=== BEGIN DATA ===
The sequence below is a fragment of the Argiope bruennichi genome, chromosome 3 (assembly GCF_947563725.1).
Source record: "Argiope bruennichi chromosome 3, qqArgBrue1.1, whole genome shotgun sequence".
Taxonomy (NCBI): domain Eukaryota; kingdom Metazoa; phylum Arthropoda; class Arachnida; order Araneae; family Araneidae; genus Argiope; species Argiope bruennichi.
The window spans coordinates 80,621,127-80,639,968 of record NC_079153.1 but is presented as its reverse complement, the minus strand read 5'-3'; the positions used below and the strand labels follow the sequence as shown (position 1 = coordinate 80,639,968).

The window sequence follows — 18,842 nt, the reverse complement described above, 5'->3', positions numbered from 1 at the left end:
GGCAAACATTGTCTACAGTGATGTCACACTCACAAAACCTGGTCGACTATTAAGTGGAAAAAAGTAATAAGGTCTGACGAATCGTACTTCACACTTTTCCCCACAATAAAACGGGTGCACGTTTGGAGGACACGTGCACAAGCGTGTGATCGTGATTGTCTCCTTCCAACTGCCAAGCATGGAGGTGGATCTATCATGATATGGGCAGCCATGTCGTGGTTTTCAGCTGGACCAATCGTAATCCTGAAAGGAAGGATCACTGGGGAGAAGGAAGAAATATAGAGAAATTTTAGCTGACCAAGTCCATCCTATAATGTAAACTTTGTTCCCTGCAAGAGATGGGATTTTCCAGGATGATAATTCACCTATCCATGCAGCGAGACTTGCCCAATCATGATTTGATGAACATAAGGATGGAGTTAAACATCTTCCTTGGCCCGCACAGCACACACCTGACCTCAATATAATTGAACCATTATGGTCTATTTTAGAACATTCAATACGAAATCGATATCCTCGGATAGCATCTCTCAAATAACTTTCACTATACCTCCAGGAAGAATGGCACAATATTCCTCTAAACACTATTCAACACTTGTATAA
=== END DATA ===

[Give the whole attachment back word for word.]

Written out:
The sequence below is a fragment of the Argiope bruennichi genome, chromosome 3 (assembly GCF_947563725.1).
Source record: "Argiope bruennichi chromosome 3, qqArgBrue1.1, whole genome shotgun sequence".
Taxonomy (NCBI): domain Eukaryota; kingdom Metazoa; phylum Arthropoda; class Arachnida; order Araneae; family Araneidae; genus Argiope; species Argiope bruennichi.
The window spans coordinates 80,621,127-80,639,968 of record NC_079153.1 but is presented as its reverse complement, the minus strand read 5'-3'; the positions used below and the strand labels follow the sequence as shown (position 1 = coordinate 80,639,968).

The window sequence follows — 18,842 nt, the reverse complement described above, 5'->3', positions numbered from 1 at the left end:
GGCAAACATTGTCTACAGTGATGTCACACTCACAAAACCTGGTCGACTATTAAGTGGAAAAAAGTAATAAGGTCTGACGAATCGTACTTCACACTTTTCCCCACAATAAAACGGGTGCACGTTTGGAGGACACGTGCACAAGCGTGTGATCGTGATTGTCTCCTTCCAACTGCCAAGCATGGAGGTGGATCTATCATGATATGGGCAGCCATGTCGTGGTTTTCAGCTGGACCAATCGTAATCCTGAAAGGAAGGATCACTGGGGAGAAGGAAGAAATATAGAGAAATTTTAGCTGACCAAGTCCATCCTATAATGTAAACTTTGTTCCCTGCAAGAGATGGGATTTTCCAGGATGATAATTCACCTATCCATGCAGCGAGACTTGCCCAATCATGATTTGATGAACATAAGGATGGAGTTAAACATCTTCCTTGGCCCGCACAGCACACACCTGACCTCAATATAATTGAACCATTATGGTCTATTTTAGAACATTCAATACGAAATCGATATCCTCGGATAGCATCTCTCAAATAACTTTCACTATACCTCCAGGAAGAATGGCACAATATTCCTCTAAACACTATTCAACACTTGTATAA